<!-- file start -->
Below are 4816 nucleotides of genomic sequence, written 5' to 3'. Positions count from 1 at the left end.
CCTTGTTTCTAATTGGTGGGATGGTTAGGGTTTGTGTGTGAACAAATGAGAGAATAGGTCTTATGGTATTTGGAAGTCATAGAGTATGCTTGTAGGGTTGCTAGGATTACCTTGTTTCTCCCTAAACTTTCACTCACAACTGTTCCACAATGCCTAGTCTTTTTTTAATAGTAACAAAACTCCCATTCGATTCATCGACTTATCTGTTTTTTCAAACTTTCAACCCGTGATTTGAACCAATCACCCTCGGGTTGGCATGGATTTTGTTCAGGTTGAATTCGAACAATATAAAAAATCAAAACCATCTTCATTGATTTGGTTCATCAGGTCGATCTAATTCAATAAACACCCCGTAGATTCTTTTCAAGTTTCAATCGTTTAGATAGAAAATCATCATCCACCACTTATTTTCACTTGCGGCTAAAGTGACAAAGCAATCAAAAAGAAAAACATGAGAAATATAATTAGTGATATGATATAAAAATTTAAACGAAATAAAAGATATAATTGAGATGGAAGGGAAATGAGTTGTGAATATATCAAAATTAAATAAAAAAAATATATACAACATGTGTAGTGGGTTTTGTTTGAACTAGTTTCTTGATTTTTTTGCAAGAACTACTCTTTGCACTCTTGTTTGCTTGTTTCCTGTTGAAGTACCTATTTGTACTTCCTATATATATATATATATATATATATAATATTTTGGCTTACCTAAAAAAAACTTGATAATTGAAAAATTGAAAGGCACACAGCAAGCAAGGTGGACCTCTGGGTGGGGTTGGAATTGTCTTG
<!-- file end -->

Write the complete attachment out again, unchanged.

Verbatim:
Below are 4816 nucleotides of genomic sequence, written 5' to 3'. Positions count from 1 at the left end.
CCTTGTTTCTAATTGGTGGGATGGTTAGGGTTTGTGTGTGAACAAATGAGAGAATAGGTCTTATGGTATTTGGAAGTCATAGAGTATGCTTGTAGGGTTGCTAGGATTACCTTGTTTCTCCCTAAACTTTCACTCACAACTGTTCCACAATGCCTAGTCTTTTTTTAATAGTAACAAAACTCCCATTCGATTCATCGACTTATCTGTTTTTTCAAACTTTCAACCCGTGATTTGAACCAATCACCCTCGGGTTGGCATGGATTTTGTTCAGGTTGAATTCGAACAATATAAAAAATCAAAACCATCTTCATTGATTTGGTTCATCAGGTCGATCTAATTCAATAAACACCCCGTAGATTCTTTTCAAGTTTCAATCGTTTAGATAGAAAATCATCATCCACCACTTATTTTCACTTGCGGCTAAAGTGACAAAGCAATCAAAAAGAAAAACATGAGAAATATAATTAGTGATATGATATAAAAATTTAAACGAAATAAAAGATATAATTGAGATGGAAGGGAAATGAGTTGTGAATATATCAAAATTAAATAAAAAAAATATATACAACATGTGTAGTGGGTTTTGTTTGAACTAGTTTCTTGATTTTTTTGCAAGAACTACTCTTTGCACTCTTGTTTGCTTGTTTCCTGTTGAAGTACCTATTTGTACTTCCTATATATATATATATATATATATATAATATTTTGGCTTACCTAAAAAAAACTTGATAATTGAAAAATTGAAAGGCACACAGCAAGCAAGGTGGACCTCTGGGTGGGGTTGGAATTGTCTTG